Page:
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STATES DISTRICT COURT
The United States of America, acting through its attorneys, charges:
1. Grinnell Lithographic Co., Inc. ("Grinnell") is hereby made a defendant on the charge stated below.DEFENDANT AND CO-CONSPIRATORS
2. Grinnell is incorporated in the State of New York and has its principal place of business in Islip, New York. During the period covered by this Information, Grinnell was a manufacturer of point-of-purchase display materials. During the same period, Grinnell sold display materials worth approximately $13 million to a customer located in New York, NY.
3. Whenever in this Information reference is made to any act, deed, or transaction of any corporation, such allegation shall be deemed to mean that the corporation engaged in such act, deed, or transaction by or through its officers, directors, agents, employees, or other representatives while they were actively engaged in the management, direction, control, or transaction of its business or affairs.
4. Various persons, not made defendants herein, participated as co-conspirators in the offense charged herein and performed acts and made statements in furtherance thereof.DEFINITION
5. "Display materials" refers to the manufacture, assembly, or packaging of any printed point-of-purchase display materials, including but not limited to display stands, posters, banners, counter cards, or sell sheets, used for the advertising or promotion of consumer goods, primarily in retail stores.JURISDICTION AND VENUE
6. The aforesaid conspiracy was formed and carried out, in part, within the Southern District of New York within the five years preceding the filing of this Information.DESCRIPTION OF THE OFFENSE
7. From at least as early as January 1989 until approximately January 10, 1992, the exact dates being unknown to the United States, the defendant and co-conspirators did unlawfully, willfully and knowingly conspire, combine, confederate and agree to defraud the United States of America and the Internal Revenue Service ("IRS") by impeding, impairing, defeating and obstructing the lawful governmental functions of the IRS in the ascertainment, evaluation, assessment and collection of federal income taxes.THE MANNER AND MEANS BY WHICH THE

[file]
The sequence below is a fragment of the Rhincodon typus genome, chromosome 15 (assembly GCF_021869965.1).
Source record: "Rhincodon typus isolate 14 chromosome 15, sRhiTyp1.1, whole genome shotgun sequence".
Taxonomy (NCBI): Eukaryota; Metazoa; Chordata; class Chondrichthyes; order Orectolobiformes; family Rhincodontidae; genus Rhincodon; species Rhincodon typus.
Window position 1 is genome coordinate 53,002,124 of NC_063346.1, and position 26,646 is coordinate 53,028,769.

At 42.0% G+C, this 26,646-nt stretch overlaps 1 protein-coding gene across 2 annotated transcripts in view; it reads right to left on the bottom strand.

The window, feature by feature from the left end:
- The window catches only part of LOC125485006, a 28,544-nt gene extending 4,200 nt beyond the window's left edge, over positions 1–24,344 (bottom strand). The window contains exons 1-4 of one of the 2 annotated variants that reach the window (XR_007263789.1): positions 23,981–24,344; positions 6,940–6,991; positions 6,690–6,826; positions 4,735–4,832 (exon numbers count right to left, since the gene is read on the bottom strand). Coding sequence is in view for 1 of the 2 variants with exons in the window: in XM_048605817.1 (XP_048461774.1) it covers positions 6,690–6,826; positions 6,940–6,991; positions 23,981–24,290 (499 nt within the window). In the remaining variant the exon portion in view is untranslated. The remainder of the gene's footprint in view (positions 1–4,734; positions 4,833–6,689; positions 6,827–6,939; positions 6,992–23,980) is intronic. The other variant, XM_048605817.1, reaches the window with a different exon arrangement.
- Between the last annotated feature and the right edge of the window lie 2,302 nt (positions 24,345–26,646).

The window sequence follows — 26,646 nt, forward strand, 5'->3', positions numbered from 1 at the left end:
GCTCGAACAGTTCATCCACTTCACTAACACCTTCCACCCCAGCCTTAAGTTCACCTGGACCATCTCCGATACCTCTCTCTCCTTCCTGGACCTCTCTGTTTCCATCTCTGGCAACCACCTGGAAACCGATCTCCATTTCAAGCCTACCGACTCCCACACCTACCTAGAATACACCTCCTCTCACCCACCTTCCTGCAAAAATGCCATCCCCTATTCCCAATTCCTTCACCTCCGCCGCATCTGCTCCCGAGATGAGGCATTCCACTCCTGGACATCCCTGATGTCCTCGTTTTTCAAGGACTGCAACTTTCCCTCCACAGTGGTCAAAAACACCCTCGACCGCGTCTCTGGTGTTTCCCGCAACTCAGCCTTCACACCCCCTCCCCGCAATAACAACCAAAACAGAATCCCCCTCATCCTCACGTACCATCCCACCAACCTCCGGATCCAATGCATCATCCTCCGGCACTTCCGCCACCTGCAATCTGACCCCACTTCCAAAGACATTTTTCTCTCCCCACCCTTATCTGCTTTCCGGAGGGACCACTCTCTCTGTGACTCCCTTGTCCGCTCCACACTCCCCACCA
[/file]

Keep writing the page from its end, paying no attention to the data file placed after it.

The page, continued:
CONSPIRACY WAS CARRIED OUT
The manner and means by which the conspiracy was sought to be accomplished included, among others, the following:
8. Defendant Grinnell and certain co-conspirators, who were employees of Grinnell, agreed to make and in fact made weekly cash payments of $400 to a purchasing agent employed by the customer located in New York, referred to in ¶2 above. This purchasing agent was responsible for contracting with suppliers of display materials and authorized contracts between defendant Grinnell and the customer.
9. Defendant Grinnell and certain co-conspirators, who were employees of Grinnell, agreed to create and in fact created false restaurant receipts to facilitate and conceal the weekly cash payments to the purchasing agent referred to in ¶8 above. The false receipts were submitted by the Grinnell salesman responsible for servicing the account of the customer, referred to in ¶2 and ¶8 above, as part of his regular claims for reimbursement of travel and entertainment expenses. Defendant Grinnell then paid the salesman the amount falsely claimed for the dinners with the knowledge that the salesman would then pay that amount in cash to the purchasing agent.